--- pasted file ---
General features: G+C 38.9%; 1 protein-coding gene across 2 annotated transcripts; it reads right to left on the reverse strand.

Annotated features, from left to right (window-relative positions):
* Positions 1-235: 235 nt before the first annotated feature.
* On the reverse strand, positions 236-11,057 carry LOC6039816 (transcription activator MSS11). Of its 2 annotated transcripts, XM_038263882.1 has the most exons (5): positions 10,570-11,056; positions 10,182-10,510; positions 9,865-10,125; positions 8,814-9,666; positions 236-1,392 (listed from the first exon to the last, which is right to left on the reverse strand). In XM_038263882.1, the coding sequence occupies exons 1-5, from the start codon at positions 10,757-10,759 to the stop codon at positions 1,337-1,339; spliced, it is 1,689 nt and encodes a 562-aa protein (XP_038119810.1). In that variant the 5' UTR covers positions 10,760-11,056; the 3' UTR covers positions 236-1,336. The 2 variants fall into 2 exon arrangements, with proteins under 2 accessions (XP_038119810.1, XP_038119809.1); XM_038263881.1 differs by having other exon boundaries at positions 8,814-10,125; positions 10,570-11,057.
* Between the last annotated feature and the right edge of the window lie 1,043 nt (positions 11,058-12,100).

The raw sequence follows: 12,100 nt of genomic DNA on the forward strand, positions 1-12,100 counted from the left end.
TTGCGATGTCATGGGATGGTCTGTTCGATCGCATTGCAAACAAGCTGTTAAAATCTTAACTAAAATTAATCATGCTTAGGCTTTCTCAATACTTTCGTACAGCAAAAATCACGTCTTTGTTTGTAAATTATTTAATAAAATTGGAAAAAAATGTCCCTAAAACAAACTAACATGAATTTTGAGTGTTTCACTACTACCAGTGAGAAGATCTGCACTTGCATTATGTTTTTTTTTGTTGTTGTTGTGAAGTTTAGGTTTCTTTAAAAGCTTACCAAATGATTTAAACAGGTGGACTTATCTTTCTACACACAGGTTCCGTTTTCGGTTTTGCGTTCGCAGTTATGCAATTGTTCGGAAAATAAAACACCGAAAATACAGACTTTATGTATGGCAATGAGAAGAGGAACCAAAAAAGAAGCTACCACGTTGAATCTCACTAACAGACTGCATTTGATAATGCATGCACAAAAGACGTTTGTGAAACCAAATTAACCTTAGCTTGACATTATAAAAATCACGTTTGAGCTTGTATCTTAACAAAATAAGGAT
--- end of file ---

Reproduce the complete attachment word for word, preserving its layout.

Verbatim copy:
General features: G+C 38.9%; 1 protein-coding gene across 2 annotated transcripts; it reads right to left on the reverse strand.

Annotated features, from left to right (window-relative positions):
* Positions 1-235: 235 nt before the first annotated feature.
* On the reverse strand, positions 236-11,057 carry LOC6039816 (transcription activator MSS11). Of its 2 annotated transcripts, XM_038263882.1 has the most exons (5): positions 10,570-11,056; positions 10,182-10,510; positions 9,865-10,125; positions 8,814-9,666; positions 236-1,392 (listed from the first exon to the last, which is right to left on the reverse strand). In XM_038263882.1, the coding sequence occupies exons 1-5, from the start codon at positions 10,757-10,759 to the stop codon at positions 1,337-1,339; spliced, it is 1,689 nt and encodes a 562-aa protein (XP_038119810.1). In that variant the 5' UTR covers positions 10,760-11,056; the 3' UTR covers positions 236-1,336. The 2 variants fall into 2 exon arrangements, with proteins under 2 accessions (XP_038119810.1, XP_038119809.1); XM_038263881.1 differs by having other exon boundaries at positions 8,814-10,125; positions 10,570-11,057.
* Between the last annotated feature and the right edge of the window lie 1,043 nt (positions 11,058-12,100).

The raw sequence follows: 12,100 nt of genomic DNA on the forward strand, positions 1-12,100 counted from the left end.
TTGCGATGTCATGGGATGGTCTGTTCGATCGCATTGCAAACAAGCTGTTAAAATCTTAACTAAAATTAATCATGCTTAGGCTTTCTCAATACTTTCGTACAGCAAAAATCACGTCTTTGTTTGTAAATTATTTAATAAAATTGGAAAAAAATGTCCCTAAAACAAACTAACATGAATTTTGAGTGTTTCACTACTACCAGTGAGAAGATCTGCACTTGCATTATGTTTTTTTTTGTTGTTGTTGTGAAGTTTAGGTTTCTTTAAAAGCTTACCAAATGATTTAAACAGGTGGACTTATCTTTCTACACACAGGTTCCGTTTTCGGTTTTGCGTTCGCAGTTATGCAATTGTTCGGAAAATAAAACACCGAAAATACAGACTTTATGTATGGCAATGAGAAGAGGAACCAAAAAAGAAGCTACCACGTTGAATCTCACTAACAGACTGCATTTGATAATGCATGCACAAAAGACGTTTGTGAAACCAAATTAACCTTAGCTTGACATTATAAAAATCACGTTTGAGCTTGTATCTTAACAAAATAAGGAT